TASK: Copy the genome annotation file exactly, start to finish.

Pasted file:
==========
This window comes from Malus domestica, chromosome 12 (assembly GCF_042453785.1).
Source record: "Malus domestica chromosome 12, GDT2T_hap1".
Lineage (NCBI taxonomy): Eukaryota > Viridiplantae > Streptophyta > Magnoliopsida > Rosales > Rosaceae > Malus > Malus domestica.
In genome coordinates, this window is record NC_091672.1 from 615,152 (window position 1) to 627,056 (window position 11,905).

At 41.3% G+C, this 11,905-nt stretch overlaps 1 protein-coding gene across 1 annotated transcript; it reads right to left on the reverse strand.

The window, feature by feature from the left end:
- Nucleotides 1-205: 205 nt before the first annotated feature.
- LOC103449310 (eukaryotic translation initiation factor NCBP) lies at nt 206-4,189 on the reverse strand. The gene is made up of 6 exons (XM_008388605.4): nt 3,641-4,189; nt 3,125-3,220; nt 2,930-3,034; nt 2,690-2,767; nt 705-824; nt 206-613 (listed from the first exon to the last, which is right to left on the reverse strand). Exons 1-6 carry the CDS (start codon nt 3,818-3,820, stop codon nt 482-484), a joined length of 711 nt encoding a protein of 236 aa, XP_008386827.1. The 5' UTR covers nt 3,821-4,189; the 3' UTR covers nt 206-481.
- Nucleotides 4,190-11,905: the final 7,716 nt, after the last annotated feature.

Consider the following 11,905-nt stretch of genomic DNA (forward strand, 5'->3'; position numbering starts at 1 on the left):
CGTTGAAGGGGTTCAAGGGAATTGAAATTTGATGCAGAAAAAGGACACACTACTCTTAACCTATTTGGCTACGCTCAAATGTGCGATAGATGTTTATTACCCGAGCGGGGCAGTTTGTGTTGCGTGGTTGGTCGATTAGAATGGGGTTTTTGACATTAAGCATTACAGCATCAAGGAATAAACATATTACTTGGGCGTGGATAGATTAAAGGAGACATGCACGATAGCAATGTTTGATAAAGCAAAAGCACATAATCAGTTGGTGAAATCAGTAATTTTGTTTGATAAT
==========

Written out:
This window comes from Malus domestica, chromosome 12 (assembly GCF_042453785.1).
Source record: "Malus domestica chromosome 12, GDT2T_hap1".
Lineage (NCBI taxonomy): Eukaryota > Viridiplantae > Streptophyta > Magnoliopsida > Rosales > Rosaceae > Malus > Malus domestica.
In genome coordinates, this window is record NC_091672.1 from 615,152 (window position 1) to 627,056 (window position 11,905).

At 41.3% G+C, this 11,905-nt stretch overlaps 1 protein-coding gene across 1 annotated transcript; it reads right to left on the reverse strand.

The window, feature by feature from the left end:
- Nucleotides 1-205: 205 nt before the first annotated feature.
- LOC103449310 (eukaryotic translation initiation factor NCBP) lies at nt 206-4,189 on the reverse strand. The gene is made up of 6 exons (XM_008388605.4): nt 3,641-4,189; nt 3,125-3,220; nt 2,930-3,034; nt 2,690-2,767; nt 705-824; nt 206-613 (listed from the first exon to the last, which is right to left on the reverse strand). Exons 1-6 carry the CDS (start codon nt 3,818-3,820, stop codon nt 482-484), a joined length of 711 nt encoding a protein of 236 aa, XP_008386827.1. The 5' UTR covers nt 3,821-4,189; the 3' UTR covers nt 206-481.
- Nucleotides 4,190-11,905: the final 7,716 nt, after the last annotated feature.

Consider the following 11,905-nt stretch of genomic DNA (forward strand, 5'->3'; position numbering starts at 1 on the left):
CGTTGAAGGGGTTCAAGGGAATTGAAATTTGATGCAGAAAAAGGACACACTACTCTTAACCTATTTGGCTACGCTCAAATGTGCGATAGATGTTTATTACCCGAGCGGGGCAGTTTGTGTTGCGTGGTTGGTCGATTAGAATGGGGTTTTTGACATTAAGCATTACAGCATCAAGGAATAAACATATTACTTGGGCGTGGATAGATTAAAGGAGACATGCACGATAGCAATGTTTGATAAAGCAAAAGCACATAATCAGTTGGTGAAATCAGTAATTTTGTTTGATAAT